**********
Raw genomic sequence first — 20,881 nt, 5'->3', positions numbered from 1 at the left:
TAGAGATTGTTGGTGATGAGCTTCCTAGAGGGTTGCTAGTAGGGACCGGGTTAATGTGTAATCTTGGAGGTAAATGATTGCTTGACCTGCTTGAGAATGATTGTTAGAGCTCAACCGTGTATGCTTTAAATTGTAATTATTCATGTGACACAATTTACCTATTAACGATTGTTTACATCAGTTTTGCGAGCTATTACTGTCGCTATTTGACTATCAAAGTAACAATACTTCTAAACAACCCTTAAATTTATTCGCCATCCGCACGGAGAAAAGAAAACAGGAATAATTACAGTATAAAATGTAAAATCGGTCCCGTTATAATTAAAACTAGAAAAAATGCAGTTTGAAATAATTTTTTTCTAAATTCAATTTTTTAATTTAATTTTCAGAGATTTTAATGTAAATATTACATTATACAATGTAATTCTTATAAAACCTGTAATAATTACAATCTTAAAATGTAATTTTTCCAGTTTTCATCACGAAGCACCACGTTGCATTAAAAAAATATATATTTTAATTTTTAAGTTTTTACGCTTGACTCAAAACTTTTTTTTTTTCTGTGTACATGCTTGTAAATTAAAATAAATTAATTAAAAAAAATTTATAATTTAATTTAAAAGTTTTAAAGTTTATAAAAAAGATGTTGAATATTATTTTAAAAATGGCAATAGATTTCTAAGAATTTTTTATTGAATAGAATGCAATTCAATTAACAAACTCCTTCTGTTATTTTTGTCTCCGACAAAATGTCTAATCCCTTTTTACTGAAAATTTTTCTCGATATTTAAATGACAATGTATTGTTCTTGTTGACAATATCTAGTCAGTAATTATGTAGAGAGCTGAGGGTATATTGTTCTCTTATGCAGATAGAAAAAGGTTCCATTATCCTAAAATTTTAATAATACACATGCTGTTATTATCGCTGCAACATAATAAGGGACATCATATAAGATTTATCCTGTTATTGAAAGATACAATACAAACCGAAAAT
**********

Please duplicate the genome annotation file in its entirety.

Raw genomic sequence first — 20,881 nt, 5'->3', positions numbered from 1 at the left:
TAGAGATTGTTGGTGATGAGCTTCCTAGAGGGTTGCTAGTAGGGACCGGGTTAATGTGTAATCTTGGAGGTAAATGATTGCTTGACCTGCTTGAGAATGATTGTTAGAGCTCAACCGTGTATGCTTTAAATTGTAATTATTCATGTGACACAATTTACCTATTAACGATTGTTTACATCAGTTTTGCGAGCTATTACTGTCGCTATTTGACTATCAAAGTAACAATACTTCTAAACAACCCTTAAATTTATTCGCCATCCGCACGGAGAAAAGAAAACAGGAATAATTACAGTATAAAATGTAAAATCGGTCCCGTTATAATTAAAACTAGAAAAAATGCAGTTTGAAATAATTTTTTTCTAAATTCAATTTTTTAATTTAATTTTCAGAGATTTTAATGTAAATATTACATTATACAATGTAATTCTTATAAAACCTGTAATAATTACAATCTTAAAATGTAATTTTTCCAGTTTTCATCACGAAGCACCACGTTGCATTAAAAAAATATATATTTTAATTTTTAAGTTTTTACGCTTGACTCAAAACTTTTTTTTTTTCTGTGTACATGCTTGTAAATTAAAATAAATTAATTAAAAAAAATTTATAATTTAATTTAAAAGTTTTAAAGTTTATAAAAAAGATGTTGAATATTATTTTAAAAATGGCAATAGATTTCTAAGAATTTTTTATTGAATAGAATGCAATTCAATTAACAAACTCCTTCTGTTATTTTTGTCTCCGACAAAATGTCTAATCCCTTTTTACTGAAAATTTTTCTCGATATTTAAATGACAATGTATTGTTCTTGTTGACAATATCTAGTCAGTAATTATGTAGAGAGCTGAGGGTATATTGTTCTCTTATGCAGATAGAAAAAGGTTCCATTATCCTAAAATTTTAATAATACACATGCTGTTATTATCGCTGCAACATAATAAGGGACATCATATAAGATTTATCCTGTTATTGAAAGATACAATACAAACCGAAAAT